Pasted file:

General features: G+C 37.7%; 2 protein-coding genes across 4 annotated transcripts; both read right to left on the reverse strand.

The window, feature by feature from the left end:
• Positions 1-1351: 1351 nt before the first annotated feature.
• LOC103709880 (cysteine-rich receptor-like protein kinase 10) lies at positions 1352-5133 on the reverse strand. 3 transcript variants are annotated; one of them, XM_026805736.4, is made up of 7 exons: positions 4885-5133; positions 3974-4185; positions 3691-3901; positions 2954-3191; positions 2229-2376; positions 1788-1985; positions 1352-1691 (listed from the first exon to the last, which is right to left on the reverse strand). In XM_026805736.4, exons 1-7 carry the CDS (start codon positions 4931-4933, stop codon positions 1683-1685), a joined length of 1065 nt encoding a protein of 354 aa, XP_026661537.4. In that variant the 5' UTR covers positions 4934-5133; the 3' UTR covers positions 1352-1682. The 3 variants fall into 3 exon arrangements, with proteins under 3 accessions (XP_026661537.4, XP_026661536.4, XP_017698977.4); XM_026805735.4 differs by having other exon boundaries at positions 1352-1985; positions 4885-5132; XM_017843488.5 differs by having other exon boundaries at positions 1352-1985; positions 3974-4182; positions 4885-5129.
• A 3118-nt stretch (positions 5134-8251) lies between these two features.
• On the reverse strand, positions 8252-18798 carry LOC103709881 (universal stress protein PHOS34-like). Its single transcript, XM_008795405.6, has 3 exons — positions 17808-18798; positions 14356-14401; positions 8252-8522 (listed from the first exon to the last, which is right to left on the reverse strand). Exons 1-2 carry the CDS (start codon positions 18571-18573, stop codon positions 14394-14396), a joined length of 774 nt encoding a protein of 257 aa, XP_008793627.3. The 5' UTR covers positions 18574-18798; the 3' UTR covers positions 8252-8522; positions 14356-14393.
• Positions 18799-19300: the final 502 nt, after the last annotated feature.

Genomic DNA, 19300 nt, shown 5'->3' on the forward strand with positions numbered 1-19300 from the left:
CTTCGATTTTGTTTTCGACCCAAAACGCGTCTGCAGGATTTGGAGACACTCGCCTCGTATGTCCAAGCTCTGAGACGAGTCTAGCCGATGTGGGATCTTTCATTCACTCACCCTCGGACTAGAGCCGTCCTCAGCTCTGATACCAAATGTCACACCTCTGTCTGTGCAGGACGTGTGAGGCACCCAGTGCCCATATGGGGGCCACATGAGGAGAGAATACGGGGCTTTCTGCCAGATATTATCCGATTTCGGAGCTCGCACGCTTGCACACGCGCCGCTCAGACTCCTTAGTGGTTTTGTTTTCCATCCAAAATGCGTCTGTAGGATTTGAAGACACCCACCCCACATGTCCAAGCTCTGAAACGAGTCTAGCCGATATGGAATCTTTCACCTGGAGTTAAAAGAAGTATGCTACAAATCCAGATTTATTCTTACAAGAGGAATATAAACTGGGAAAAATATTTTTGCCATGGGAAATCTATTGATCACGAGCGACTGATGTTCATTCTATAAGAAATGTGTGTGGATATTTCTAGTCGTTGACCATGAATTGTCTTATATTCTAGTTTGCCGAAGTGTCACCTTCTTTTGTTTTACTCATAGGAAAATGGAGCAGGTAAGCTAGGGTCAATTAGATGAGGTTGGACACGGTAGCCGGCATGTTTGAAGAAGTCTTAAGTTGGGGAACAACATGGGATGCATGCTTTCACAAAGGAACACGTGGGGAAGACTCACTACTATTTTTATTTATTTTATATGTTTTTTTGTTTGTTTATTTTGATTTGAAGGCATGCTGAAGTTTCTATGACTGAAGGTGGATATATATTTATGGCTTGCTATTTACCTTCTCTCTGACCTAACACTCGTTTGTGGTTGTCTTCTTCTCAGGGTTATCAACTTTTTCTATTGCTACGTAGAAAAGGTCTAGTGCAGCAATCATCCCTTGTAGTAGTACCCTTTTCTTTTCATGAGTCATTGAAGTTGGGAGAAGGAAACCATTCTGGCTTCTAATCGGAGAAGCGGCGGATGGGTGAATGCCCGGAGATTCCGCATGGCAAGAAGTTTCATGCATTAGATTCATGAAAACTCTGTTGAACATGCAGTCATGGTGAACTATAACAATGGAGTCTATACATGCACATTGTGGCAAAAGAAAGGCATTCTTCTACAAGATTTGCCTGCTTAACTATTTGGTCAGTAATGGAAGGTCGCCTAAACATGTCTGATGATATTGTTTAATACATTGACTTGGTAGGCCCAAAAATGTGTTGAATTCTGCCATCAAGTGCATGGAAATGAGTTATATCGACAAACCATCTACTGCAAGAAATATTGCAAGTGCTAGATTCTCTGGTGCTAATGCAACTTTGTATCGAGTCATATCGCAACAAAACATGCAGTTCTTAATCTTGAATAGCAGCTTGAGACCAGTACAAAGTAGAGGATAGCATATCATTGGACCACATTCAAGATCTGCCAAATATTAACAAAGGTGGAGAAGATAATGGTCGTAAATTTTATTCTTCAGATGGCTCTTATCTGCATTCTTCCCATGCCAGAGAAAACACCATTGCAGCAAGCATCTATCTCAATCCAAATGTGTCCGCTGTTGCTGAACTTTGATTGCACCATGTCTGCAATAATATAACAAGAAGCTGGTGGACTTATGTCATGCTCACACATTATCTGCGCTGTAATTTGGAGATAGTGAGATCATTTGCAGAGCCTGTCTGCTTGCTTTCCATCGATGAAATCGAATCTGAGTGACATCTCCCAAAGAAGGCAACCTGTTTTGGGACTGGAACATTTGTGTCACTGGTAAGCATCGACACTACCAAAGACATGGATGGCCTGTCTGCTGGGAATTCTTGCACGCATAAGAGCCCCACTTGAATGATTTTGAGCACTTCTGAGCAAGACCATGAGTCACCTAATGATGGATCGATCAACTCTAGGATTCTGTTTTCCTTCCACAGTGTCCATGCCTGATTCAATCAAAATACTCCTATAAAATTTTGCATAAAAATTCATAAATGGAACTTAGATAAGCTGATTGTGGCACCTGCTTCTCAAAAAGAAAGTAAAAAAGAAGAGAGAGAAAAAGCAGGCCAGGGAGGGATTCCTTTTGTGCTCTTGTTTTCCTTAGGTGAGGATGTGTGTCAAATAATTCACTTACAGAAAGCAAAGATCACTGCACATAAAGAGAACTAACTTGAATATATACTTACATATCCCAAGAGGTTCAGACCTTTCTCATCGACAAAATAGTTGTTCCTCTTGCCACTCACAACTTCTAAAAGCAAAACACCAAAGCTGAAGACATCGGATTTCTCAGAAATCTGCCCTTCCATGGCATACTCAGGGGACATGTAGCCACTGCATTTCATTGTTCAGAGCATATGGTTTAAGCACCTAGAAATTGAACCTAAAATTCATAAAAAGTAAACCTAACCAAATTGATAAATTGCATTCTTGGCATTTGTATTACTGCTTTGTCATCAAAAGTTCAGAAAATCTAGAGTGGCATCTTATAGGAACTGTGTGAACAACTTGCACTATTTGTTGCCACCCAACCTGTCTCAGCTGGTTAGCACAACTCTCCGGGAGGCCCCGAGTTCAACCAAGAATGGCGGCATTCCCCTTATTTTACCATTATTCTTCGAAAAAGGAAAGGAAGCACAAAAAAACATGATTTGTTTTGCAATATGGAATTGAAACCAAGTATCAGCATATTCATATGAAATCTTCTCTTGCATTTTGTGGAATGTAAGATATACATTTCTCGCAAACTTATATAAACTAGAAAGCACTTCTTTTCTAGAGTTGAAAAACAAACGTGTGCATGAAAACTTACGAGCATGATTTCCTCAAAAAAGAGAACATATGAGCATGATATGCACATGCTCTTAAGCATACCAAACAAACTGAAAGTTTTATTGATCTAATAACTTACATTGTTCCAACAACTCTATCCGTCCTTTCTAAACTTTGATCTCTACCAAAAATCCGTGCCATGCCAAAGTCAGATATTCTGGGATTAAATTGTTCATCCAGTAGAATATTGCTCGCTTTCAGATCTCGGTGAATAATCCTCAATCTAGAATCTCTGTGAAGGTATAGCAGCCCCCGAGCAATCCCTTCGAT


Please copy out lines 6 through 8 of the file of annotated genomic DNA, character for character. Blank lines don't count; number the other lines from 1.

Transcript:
• On the reverse strand, positions 8252-18798 carry LOC103709881 (universal stress protein PHOS34-like). Its single transcript, XM_008795405.6, has 3 exons — positions 17808-18798; positions 14356-14401; positions 8252-8522 (listed from the first exon to the last, which is right to left on the reverse strand). Exons 1-2 carry the CDS (start codon positions 18571-18573, stop codon positions 14394-14396), a joined length of 774 nt encoding a protein of 257 aa, XP_008793627.3. The 5' UTR covers positions 18574-18798; the 3' UTR covers positions 8252-8522; positions 14356-14393.
• Positions 18799-19300: the final 502 nt, after the last annotated feature.

Genomic DNA, 19300 nt, shown 5'->3' on the forward strand with positions numbered 1-19300 from the left: